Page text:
STEEL PROPHET -




  
 
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Reviews

STEEL PROPHET - BOOK OF THE DEAD - NUCLEAR BLAST
Book of the Dead? The Necronomicon? Screams of crunchy brutality slash the air as satanic howls ravage the world into...well, not exactly. US heavy metal men Steel Prophet and their string of half a dozen releases are a heavy metal entity that, while listenable, is far from perfect. It has to be made clear that there is talent and experience at work here and this by no means is a bad release per se. Having said that, there are quite a few inconsistencies here. While the vocals work most of the time, they have their ups and downs. Then there is the redundant cliche of a title like When Six Was Nine, the borrowed phrasing and main riff of Tragic Flaws (Jacob's Dream), very inspired guitaring of Escaped (Iron Maiden) and the overall feeling that there is one too many Sacred Blade and Fates Warning riffs at work on Book of the Dead to make this a wholesome metal experience. As said before it's not bad at all; it's just that it's inconsistent and a little borrowed. - Ali "The Metallian"

STEEL PROPHET - UNSEEN - NUCLEAR BLAST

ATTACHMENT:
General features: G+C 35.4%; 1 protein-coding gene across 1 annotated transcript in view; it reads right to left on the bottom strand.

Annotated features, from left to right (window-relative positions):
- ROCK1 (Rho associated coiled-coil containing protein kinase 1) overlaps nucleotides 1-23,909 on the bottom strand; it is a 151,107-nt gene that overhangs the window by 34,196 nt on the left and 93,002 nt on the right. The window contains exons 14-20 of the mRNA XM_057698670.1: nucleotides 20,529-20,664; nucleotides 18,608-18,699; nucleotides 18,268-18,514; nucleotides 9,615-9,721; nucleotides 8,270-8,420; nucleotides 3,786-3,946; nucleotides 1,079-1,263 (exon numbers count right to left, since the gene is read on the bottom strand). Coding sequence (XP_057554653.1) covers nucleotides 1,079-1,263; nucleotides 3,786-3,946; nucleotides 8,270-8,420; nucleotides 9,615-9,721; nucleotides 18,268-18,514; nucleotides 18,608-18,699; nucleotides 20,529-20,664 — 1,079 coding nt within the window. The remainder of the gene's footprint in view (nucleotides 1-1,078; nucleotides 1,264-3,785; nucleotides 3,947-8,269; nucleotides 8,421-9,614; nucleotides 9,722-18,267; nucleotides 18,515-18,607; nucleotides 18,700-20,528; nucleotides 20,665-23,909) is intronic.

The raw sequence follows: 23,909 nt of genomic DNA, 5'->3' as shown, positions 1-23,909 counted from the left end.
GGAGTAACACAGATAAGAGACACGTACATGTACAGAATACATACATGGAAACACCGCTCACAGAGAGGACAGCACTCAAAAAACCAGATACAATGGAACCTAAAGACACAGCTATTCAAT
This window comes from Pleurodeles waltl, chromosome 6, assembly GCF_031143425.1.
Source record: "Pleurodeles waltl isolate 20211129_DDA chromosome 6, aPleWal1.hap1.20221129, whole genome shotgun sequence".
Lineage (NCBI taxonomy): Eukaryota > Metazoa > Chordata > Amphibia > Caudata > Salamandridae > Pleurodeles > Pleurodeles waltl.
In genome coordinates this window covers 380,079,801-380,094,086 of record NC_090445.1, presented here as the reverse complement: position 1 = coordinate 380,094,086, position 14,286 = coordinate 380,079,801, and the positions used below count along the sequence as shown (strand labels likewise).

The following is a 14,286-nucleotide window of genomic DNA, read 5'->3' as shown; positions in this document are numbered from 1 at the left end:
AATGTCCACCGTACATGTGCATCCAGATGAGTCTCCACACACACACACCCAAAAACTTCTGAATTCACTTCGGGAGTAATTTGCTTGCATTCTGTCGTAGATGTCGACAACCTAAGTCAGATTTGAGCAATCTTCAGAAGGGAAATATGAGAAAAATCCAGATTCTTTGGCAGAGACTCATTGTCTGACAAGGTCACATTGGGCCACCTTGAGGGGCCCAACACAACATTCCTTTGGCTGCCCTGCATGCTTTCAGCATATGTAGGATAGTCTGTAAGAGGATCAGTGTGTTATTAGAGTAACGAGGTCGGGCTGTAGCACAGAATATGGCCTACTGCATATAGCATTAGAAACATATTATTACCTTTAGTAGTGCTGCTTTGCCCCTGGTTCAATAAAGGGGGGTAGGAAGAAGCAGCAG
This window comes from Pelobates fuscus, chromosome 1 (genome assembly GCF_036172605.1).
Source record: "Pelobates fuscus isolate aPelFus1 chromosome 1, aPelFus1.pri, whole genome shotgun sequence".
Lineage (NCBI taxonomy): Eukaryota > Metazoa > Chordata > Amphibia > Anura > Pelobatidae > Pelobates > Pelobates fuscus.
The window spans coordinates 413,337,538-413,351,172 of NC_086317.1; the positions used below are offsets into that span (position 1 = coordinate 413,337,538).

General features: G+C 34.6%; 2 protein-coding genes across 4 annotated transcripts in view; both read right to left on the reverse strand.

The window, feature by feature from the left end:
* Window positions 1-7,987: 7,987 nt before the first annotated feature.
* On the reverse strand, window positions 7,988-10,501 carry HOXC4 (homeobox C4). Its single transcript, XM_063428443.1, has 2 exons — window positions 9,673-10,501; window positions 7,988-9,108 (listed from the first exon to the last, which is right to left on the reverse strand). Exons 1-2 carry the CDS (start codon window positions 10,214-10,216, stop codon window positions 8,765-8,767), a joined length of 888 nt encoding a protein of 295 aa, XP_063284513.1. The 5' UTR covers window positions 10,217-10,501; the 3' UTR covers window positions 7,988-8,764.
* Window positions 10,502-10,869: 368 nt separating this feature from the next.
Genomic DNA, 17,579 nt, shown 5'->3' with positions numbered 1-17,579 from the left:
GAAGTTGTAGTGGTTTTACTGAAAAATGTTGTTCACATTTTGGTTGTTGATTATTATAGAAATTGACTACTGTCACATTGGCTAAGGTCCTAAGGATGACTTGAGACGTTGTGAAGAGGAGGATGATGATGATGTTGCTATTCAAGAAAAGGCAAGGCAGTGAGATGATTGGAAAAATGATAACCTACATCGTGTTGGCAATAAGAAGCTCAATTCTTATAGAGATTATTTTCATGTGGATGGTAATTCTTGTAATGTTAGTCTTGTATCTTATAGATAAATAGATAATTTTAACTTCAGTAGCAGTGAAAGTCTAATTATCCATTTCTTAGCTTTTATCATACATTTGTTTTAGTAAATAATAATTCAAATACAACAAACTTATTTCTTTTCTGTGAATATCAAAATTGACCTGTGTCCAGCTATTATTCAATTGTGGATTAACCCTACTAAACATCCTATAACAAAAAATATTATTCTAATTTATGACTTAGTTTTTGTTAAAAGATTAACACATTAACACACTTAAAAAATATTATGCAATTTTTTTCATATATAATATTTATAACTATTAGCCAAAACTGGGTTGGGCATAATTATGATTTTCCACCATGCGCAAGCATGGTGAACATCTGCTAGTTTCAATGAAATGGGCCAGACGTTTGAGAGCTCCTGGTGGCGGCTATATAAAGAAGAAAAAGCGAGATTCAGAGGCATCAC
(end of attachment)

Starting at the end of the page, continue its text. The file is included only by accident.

Armed with positive messages during the course of its 50+ minutes and adorned with a beautiful cover, Unseen could have been viewed as a good album. The album starts off interestingly enough with Truth. The song has a strong sense of structure and a good sound. Songs like this and One Way Out, which delivers a catchy refrain, invite comparisons to Jacob's Dream, Iron Maiden, Mystic Force and Lizzy Borden. The instrumental Bolero, for instance, is pure Maiden circa 1981. Unhappily though there are several imperfections tagging along. Mingling with the occasional interesting melody, are several songs which fail to go anywhere. Softer slow songs like Magenta, which comes close to Slaughter ballad territory, the downright deliberately weak guitar harmony on Martyred's and the intro to Killer's Confession whose melody is straight out of the House Of The Rising Sun's school of acoustic guitar are notable examples. Steel Prophet is marketable to fans of melodic US metal. Alas, the uneven nature of the material will hinder the quintet from becoming a paragon for that sound. Note the already-publicized departure of singer Rick Mythiasin to New Eden and Taraxacum following personality clashes between the singer and band leader Steve Kachinsky.




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